The question therefore is how will society progress into Raworth’s 21st century vision—a noble one that any one would want—if the only equation business optimizes is a profit maximization equation? It is time for business to redefine itself, and do so quickly. Much more is at stake than reputation, and much more possible than financial profitability.

A new era of business and society is dawning, one where profit maximization is being rendered insufficient. The technologies and practices that brought us to the 21st century are being re-evaluated through a wider, systems lens. Surviving in this new reality will require adaptation. Thriving in this new reality will require innovation. But not just any innovation, as we have already haphazardly innovated our way into raising mean global sea levels around half a foot. Thriving in this new reality will require sustainability-oriented innovation (SOI).

It is a change in perspective and realization of purpose, on a systems level. It is not just a corporate means of risk mitigation, but an entrepreneurial means of creating business opportunity. It is not just about measuring footprints, it is about measuring handprints. It is not just about protecting the environment, it is about advancing human flourishing. It is not just about technological innovation, it is about new organizational and system innovation. It is not about tradeoffs, it is about pushing the frontier. SOI is about embracing the constraints of a planet with finite resources and a growing population. It seeks to maximize economic, social, and environmental profit equations. It sees our collective experience and expertise as a force to transform the 21st century challenge into a 21st century opportunity. SOI is a change in perspective.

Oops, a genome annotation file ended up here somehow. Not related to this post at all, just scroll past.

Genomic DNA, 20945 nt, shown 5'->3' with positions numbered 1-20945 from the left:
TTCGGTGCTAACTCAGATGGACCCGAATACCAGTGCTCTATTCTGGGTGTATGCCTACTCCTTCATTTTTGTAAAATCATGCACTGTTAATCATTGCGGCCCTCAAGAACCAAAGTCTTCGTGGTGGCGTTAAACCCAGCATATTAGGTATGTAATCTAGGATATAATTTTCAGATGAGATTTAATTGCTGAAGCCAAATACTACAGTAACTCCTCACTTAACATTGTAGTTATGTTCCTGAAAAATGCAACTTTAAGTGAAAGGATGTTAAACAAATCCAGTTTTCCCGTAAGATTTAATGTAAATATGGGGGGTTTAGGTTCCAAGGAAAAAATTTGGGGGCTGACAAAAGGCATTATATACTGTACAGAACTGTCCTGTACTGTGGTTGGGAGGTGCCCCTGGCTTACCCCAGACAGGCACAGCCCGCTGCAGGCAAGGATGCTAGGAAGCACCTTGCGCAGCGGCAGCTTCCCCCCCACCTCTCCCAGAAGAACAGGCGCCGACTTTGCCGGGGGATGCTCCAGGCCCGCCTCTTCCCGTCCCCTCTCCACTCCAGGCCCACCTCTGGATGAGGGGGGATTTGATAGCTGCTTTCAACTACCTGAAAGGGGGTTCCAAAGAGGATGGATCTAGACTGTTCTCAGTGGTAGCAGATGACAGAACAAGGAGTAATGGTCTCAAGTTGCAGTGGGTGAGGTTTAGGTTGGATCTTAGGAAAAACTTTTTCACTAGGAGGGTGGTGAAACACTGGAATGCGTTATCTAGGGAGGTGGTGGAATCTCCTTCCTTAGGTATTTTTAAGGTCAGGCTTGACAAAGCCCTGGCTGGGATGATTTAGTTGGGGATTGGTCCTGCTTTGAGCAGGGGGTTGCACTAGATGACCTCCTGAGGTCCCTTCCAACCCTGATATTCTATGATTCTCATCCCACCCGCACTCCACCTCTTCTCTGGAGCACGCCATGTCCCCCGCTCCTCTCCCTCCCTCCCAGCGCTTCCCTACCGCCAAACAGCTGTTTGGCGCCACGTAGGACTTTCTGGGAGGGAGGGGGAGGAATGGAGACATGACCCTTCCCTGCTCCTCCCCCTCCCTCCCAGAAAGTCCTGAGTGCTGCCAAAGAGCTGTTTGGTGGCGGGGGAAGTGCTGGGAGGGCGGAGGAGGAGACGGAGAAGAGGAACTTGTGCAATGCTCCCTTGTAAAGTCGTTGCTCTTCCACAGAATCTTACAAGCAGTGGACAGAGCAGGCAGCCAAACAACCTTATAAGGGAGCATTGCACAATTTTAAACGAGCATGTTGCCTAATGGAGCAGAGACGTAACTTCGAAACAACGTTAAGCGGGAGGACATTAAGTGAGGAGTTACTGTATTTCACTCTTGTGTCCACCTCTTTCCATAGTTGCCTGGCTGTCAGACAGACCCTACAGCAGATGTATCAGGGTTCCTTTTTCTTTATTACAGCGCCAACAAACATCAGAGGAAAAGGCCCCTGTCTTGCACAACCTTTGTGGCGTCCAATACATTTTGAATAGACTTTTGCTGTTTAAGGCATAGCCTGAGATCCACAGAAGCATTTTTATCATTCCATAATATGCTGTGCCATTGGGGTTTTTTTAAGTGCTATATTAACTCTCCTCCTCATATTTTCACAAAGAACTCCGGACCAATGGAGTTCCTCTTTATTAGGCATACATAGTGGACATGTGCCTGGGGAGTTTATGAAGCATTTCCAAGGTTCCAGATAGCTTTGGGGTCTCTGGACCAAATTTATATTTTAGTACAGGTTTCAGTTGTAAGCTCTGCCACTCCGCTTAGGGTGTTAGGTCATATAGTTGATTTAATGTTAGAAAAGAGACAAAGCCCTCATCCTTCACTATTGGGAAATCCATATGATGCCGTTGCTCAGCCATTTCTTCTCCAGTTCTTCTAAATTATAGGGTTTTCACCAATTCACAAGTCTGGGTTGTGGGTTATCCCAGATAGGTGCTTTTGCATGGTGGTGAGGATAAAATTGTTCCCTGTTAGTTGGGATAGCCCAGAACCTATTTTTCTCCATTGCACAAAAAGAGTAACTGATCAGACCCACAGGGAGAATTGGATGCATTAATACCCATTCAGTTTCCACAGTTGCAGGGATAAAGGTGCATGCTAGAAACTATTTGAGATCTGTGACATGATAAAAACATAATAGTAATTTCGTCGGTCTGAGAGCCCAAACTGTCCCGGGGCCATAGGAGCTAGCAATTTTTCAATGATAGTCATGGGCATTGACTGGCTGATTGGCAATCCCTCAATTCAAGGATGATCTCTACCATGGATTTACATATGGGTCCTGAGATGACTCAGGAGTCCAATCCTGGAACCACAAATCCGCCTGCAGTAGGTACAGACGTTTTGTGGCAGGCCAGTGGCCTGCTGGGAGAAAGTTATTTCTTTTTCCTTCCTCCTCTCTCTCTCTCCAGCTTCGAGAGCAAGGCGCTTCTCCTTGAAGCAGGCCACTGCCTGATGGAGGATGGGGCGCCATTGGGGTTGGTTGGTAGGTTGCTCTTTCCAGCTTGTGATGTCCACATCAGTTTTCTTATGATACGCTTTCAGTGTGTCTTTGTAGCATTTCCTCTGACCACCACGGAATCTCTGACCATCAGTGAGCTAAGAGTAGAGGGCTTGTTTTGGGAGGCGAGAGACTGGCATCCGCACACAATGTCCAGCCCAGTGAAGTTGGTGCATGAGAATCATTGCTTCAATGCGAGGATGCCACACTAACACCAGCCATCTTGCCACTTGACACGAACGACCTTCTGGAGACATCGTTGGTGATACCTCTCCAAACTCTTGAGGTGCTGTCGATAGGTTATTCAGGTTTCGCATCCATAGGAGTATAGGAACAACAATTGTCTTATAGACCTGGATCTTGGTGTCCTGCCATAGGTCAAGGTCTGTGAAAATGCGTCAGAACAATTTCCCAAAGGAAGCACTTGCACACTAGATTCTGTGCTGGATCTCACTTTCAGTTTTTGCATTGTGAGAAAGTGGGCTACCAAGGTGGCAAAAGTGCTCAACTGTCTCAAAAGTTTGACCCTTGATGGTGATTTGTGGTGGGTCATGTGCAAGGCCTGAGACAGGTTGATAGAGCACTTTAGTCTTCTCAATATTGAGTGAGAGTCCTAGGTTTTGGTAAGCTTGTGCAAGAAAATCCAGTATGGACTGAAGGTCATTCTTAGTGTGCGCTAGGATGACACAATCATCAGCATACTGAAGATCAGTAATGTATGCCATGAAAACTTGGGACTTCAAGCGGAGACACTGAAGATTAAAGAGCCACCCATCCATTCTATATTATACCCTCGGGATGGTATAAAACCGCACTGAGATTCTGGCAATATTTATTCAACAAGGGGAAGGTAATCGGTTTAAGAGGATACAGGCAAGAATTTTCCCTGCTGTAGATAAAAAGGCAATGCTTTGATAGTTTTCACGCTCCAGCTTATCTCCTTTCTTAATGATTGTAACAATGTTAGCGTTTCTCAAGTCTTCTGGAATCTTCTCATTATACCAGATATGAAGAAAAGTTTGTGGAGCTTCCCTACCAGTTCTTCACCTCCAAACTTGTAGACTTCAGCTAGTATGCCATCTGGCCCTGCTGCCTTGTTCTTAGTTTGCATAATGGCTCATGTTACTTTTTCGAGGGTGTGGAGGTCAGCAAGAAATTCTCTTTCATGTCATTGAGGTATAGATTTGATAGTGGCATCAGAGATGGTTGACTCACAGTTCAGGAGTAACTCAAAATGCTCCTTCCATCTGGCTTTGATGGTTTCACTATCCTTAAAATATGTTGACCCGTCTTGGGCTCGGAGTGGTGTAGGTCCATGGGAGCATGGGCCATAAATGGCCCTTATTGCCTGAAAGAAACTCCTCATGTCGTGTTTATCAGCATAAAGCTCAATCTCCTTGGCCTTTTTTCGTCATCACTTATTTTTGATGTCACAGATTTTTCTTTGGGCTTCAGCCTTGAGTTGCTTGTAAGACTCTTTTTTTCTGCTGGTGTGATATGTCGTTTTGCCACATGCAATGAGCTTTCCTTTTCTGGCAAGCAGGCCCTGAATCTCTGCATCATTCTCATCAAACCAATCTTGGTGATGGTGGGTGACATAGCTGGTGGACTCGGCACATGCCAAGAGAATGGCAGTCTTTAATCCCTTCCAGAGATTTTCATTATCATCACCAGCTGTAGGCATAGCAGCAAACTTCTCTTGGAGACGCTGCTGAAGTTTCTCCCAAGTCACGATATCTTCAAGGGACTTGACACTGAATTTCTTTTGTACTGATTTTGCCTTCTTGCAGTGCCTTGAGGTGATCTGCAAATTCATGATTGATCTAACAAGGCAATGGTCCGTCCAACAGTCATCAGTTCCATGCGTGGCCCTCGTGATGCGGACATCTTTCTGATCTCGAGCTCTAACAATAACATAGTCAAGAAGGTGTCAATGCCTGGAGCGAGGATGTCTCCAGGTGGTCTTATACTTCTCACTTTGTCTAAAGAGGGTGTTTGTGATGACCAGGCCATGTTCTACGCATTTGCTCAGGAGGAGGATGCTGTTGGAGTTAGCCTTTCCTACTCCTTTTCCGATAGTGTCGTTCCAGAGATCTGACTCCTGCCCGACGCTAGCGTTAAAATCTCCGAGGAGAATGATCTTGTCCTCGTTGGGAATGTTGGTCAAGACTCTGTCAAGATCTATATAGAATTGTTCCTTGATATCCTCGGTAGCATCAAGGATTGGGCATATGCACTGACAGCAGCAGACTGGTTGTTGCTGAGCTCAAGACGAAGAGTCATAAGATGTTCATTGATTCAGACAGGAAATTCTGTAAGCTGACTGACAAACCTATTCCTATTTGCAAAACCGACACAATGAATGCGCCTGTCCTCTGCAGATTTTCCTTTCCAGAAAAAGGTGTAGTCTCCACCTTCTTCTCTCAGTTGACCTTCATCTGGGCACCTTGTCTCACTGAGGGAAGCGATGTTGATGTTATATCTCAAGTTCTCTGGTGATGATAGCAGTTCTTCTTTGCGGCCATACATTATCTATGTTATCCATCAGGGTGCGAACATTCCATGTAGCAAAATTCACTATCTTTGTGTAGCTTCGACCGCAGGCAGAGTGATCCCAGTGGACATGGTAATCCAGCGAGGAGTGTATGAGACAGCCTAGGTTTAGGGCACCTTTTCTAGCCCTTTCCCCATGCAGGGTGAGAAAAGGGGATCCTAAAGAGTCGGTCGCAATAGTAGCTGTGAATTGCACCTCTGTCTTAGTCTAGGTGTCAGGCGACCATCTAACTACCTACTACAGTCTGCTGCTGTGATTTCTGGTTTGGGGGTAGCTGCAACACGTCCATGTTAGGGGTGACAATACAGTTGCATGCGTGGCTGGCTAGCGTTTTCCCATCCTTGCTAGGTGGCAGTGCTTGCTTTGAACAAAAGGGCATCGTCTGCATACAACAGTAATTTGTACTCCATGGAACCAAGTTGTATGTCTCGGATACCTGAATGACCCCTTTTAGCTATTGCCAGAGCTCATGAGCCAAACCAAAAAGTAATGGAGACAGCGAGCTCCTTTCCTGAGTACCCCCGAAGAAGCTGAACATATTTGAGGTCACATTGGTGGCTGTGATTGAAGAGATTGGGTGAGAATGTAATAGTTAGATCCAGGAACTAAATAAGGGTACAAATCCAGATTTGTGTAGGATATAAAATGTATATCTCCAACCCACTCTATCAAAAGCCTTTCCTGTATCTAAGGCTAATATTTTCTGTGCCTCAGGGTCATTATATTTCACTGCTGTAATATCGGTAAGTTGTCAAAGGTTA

Changing perspectives is not easy, however. Elon Musk created an entirely new car company to get his sustainability message across; Patagonia told its customers to purchase fewer jackets to get its sustainability message across; and Opower had to lobby government before it could even begin to get its sustainability message across. Incumbent businesses, technologies, and beliefs simply carry tremendous inertia counter to change. They are hard to redirect, and especially so when the world is imagined to be full of never ending resources. But rather than waiting for a reality check and push come to shove, SOI-thinking says why not embrace the constraints? This change in perspective sees constraints not as a threat, but rather as a driver of new innovation.